There was a delay, but that extra six months appear to have paid off. FC Cincinnati and Major League Soccer have secured the downtown stadium they always wanted, and as a result, the protracted process to identify a 26th team will end next Tuesday as the third-year USL club announces its move to the top-tier league.
FCC will begin MLS play at the University of Cincinnati’s Nippert Stadium in 2019, sources have told SI.com. The club has been assessing the improvements necessary to host MLS games at the 40,000-seat venue for some time. It will play at Nippert while a new stadium in the city’s West End neighborhood is constructed. That 21,000-seat facility likely would open in 2021.
FCC’s 2019 entry technically makes it the 24th (existing) team to play MLS games, but Nashville SC and David Beckham’s Miami club already have been welcomed officially as league members. Nashville and Miami are expected to begin play in 2020. Beckham’s right to secure a franchise is a decade old, and Nashville was the first winner of the 12-city sweepstakes launched in January 2017.
That race was designed to identify clubs No. 25 and 26. Nashville, Cincinnati, Sacramento and Detroit were named finalists last November, and John Ingram’s Music City bid was given the green light the following month thanks to a stadium deal at the Fairgrounds Nashville.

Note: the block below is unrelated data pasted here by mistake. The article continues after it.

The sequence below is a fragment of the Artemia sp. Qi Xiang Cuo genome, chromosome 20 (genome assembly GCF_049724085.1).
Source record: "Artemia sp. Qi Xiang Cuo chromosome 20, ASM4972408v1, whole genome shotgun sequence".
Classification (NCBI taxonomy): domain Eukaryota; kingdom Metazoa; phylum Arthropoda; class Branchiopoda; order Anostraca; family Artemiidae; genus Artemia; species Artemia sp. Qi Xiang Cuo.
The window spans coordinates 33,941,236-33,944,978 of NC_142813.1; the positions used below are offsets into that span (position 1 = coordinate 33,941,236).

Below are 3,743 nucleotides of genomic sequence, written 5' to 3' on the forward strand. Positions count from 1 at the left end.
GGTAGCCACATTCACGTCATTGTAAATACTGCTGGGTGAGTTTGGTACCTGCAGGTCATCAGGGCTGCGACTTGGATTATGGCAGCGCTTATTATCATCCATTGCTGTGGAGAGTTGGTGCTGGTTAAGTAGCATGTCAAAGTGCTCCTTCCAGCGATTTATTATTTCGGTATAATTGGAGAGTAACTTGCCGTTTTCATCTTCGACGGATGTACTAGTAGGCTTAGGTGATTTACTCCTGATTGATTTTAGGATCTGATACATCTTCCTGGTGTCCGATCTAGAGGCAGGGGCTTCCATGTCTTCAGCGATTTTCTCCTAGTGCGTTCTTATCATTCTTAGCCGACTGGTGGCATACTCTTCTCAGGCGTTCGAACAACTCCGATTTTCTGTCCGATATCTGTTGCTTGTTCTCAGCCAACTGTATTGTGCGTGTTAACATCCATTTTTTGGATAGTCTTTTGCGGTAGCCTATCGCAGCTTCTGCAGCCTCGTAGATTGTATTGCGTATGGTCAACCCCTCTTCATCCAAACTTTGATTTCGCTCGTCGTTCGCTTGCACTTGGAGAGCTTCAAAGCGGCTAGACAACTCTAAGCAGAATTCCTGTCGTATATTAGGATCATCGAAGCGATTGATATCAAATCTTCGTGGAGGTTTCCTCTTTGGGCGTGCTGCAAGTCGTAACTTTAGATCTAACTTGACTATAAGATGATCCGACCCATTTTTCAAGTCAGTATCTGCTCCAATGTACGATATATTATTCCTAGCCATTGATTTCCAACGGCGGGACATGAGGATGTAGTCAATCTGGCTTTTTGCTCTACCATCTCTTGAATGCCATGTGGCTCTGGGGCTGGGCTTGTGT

MLS originally had hoped to name a second entrant before year's end, but stadium issues in Cincinnati and Detroit and an ownership shortfall in Sacramento resulted in a delay. FCC had a bead on a stadium site in suburban Oakley. But rather than rush into a less-than-ideal location, Cincinnati used the hiccups in Detroit and Sacramento to its advantage, and turned its attention and resources toward the West End. MLS was in no hurry. And after reaching deals with the local school board and city council, among other entities, the club had made enough progress to make Tuesday’s forthcoming announcement a reality.
FC Cincinnati confirmed the timing of a “special event” with a press release Thursday afternoon. The club, led by financial services billionaire Carl Lindner III, will host Mayor John Cranley and MLS commissioner Don Garber at a brewery in Cincinnati's Over-The-Rhine neighborhood that sits about a half-mile northeast of the West End site.
Answers concerning an expansion draft, potential brand tweak and other details likely won’t come until after Cincy’s entry is confirmed. MLS also will have to address its competitive structure as three teams from the Eastern half of the country come aboard. At the moment, the Eastern Conference has 11 clubs and the Western has 12, the imbalance created by Los Angeles FC’s arrival this season. There’s no indication the league is considering going to three conferences, meaning one Eastern team is going to be racking up frequent flier miles if the Columbus Crew do not relocate to Austin, Texas.
FC Cincinnati averaged more nearly 21,200 fans at USL regular season games last season and has drawn an average of 23,897 to its first four home contests this year.
MLS has committed to fielding at least 28 clubs, but no formal process has been announced regarding the procedure or timing. Sacramento Republic, with a stadium site secured, is considered the heavy favorite to grab one of those final two spots. SI.com understands that the club continues to negotiate with potential investors. If a billionaire is brought on board alongside owner Kevin Nagle, Republic should get in.